Teenage Mutant Ninja Turtles III poster

With the release of the first two Ninja Turtles movies a year apart, Teenage Mutant Ninja Turtles III seemed to have taken ages to release. If my memory serves me correctly it wasn’t even released theatrically in my country. It’s just one of those sequels that suddenly pops up at you local video store. This is often a sign that the movie bombed in the U.S. upon its release and no one wants to take the risk of releasing as a theatrical feature overseas. So they release it directly on video to make a quick buck on rentals. In a lot of cases there is a justified reason such a sequel bombs a the box-office: it sucks. Just look at RoboCop 3 for instance. Released three years after part 2 with the lead role being played by a different actor. Is there actually any one who thought this was a good movie? If you have trouble remembering it: it was the one where a RoboCop movie suddenly was suitable for kids and RoboCop himself took on Ninjas. Ninjas in Detroit: just let that sink in for a moment. There are similarities between RoboCop 3 and Teenage Mutant Ninja Turtles III: both are the weakest entries in the series, have a largely different production team compared to the previous two movies and are also very different in tone and style to their predecessors. While being the weakest Turtle movie, Turtles 3 is still way better than the turd called RoboCop 3. But I could film my dog shitting in the backyard and I would have a better movie than RoboCop 3, so that’s not saying much.

This movie had the Turtles sent back into time to feudal Japan, where they become involved with some small local village which some evil lord called Norinaga wants to take over. I don’t know exactly what was going on, which is says enough about how uninteresting this movie is. The Turtles come to the aid of the villagers while also looking for a magical lantern that transferred them back in time.
Meanwhile in present day Splinter and Casey Jones are saddled up with a couple of Japanese soldiers from the era where the Turtles now reside. It’s an unnecessary plot-point as apparently the time travel only works if someone of the same height and weight comes back in your place. The only thing we get out of this are a couple of interludes basically ripping off the whole premise of the classic comedy Catweazle. This comedy revolved around a character from the middle ages suddenly finding himself in the present day and the culture shock that comes with it. Something which has been done to death, but most notably a year earlier in the 1992 Paulie Shore comedy “Encino Man”. Doing something Paulie Shore has already done is never a good idea.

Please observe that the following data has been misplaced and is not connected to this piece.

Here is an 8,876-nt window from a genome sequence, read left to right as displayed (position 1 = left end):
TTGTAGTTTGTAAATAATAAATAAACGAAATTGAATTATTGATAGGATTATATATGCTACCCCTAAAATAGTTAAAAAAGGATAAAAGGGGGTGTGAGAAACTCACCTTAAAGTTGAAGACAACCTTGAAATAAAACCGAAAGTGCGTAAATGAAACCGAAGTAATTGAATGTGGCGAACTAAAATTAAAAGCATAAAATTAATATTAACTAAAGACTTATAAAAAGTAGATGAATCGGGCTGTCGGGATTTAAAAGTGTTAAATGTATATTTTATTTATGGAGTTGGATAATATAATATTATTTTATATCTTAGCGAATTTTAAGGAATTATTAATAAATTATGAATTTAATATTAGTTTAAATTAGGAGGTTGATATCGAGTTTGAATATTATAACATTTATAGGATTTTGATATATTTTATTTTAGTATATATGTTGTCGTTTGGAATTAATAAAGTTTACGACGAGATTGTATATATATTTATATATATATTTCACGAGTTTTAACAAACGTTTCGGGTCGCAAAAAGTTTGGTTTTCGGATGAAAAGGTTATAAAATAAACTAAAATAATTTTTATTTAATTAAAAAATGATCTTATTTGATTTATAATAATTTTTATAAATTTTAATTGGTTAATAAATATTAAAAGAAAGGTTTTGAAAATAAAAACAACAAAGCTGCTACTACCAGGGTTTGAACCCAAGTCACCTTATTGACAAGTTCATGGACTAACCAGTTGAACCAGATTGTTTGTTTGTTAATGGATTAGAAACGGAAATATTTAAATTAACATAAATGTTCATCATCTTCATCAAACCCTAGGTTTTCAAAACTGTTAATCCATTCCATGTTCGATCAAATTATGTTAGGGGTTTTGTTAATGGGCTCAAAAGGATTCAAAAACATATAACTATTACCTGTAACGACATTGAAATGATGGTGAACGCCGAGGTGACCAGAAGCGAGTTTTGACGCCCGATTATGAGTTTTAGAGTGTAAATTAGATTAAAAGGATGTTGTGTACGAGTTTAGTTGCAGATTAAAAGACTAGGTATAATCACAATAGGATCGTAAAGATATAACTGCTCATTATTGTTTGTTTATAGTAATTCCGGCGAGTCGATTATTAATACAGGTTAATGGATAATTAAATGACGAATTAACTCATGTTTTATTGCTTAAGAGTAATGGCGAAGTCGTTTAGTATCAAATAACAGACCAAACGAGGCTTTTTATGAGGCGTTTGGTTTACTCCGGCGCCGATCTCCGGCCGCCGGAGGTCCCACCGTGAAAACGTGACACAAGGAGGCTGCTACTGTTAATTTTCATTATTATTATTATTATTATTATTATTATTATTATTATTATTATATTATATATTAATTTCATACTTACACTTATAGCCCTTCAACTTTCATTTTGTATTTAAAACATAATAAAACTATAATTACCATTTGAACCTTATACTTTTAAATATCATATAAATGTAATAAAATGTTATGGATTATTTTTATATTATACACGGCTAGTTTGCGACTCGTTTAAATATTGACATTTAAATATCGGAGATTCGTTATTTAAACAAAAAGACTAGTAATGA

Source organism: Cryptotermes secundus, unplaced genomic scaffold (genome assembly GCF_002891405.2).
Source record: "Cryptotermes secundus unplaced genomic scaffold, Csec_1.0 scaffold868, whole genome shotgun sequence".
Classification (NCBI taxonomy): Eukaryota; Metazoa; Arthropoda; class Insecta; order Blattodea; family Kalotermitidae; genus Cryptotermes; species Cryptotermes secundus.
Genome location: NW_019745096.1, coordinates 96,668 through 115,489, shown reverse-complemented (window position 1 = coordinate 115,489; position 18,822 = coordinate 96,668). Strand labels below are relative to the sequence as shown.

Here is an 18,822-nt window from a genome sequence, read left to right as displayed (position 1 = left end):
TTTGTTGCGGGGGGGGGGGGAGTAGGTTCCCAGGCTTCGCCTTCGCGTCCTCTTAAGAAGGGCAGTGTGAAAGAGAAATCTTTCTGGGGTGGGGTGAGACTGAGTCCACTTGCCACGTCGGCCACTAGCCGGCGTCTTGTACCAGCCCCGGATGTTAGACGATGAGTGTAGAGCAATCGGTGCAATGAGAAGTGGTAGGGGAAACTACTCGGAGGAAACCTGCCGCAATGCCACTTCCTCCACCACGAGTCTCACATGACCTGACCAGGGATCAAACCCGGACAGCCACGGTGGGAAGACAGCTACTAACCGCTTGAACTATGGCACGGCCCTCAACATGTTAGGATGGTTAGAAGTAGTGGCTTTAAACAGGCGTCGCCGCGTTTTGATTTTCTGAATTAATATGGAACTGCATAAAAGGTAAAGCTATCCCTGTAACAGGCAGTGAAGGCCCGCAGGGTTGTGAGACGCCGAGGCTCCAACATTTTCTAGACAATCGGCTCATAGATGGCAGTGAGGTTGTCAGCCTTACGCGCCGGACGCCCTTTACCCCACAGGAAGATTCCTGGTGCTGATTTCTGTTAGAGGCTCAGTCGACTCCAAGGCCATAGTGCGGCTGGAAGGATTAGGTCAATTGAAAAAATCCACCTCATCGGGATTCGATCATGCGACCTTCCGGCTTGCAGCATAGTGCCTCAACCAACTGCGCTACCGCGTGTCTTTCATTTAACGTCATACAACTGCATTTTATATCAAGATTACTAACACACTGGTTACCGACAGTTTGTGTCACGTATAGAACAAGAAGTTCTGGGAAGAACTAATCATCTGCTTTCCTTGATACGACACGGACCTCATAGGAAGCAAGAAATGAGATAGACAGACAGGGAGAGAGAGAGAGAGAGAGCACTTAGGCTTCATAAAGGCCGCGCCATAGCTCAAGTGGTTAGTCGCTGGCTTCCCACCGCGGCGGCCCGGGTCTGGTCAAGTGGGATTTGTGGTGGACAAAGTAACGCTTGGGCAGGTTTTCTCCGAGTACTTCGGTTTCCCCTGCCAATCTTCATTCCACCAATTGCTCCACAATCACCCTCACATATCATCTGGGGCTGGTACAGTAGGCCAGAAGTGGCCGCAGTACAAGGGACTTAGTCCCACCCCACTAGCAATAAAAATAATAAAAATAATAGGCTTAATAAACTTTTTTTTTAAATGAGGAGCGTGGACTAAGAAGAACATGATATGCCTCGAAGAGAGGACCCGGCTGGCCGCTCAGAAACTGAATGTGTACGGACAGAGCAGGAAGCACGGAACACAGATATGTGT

In the previous two movies the effects were done by the Jim Henson Workshop, most famous for the creation of all the Muppets, Yoda and Sesame Street characters. For this movie the studio went with a different company, one which can’t deliver the same type of quality Henson can. It isn’t obvious at first as we are treated to a training scene where the guys in the rubber suits show off how little negative influence these suits have on their skills. I was pretty impressed at all the moves on display and thought this wouldn’t be that bad, but then the movie cuts to Splinter…
The original Splinter puppet was as realistic as a talking rat puppet could get. Especially in the first movie, where he was chained to a wall, was he as convincing as can be in his scenes with the young boy. In Turtles 3 he can hardly move his mouth realistically, making it look like a cheap puppet show for kids. They also only show his upper body at all times. It’s a good thing they reduced his screen time, because it pains me every time he was on screen.

The animation of the Turtles themselves are OK, though their mouth movements are often off, but they aren’t as cringe worthy as Splinter. Casey Jones is totally wasted as his only function is to babysit the the Japanese soldiers and learn them stuff like Ice Hockey. The only reason he’s here is because it was probably cheaper to hire him than create a more convincing Splinter.

Despite its shortcomings, Turtles 3 is still a rather enjoyable movie. The Turtles themselves are still fun to watch even though their jokes are pretty stale and corny, but some of the actors really ham it up nicely. Especially Stuart Wilson as a British arms dealer trying to convince Lord Norinaga that guns are better than swords. Which, to a certain degree, is true I guess. Of course in the end the guns are no match for Nun-Chucks, Katanas and Sais. It’s interesting how this movie is actually a bit “Lord of War” for kids, but without Nicolas Cage. Now there’s something I would like to see: A Turtles movie with Nicolas Cage. Michael Bay, make this happen!

This was the last of the 90’s Turtles live action movies with guys dressed up in rubber suits. Sadly the franchise fizzles out with a movie that is a mere shadow of the superior first movie.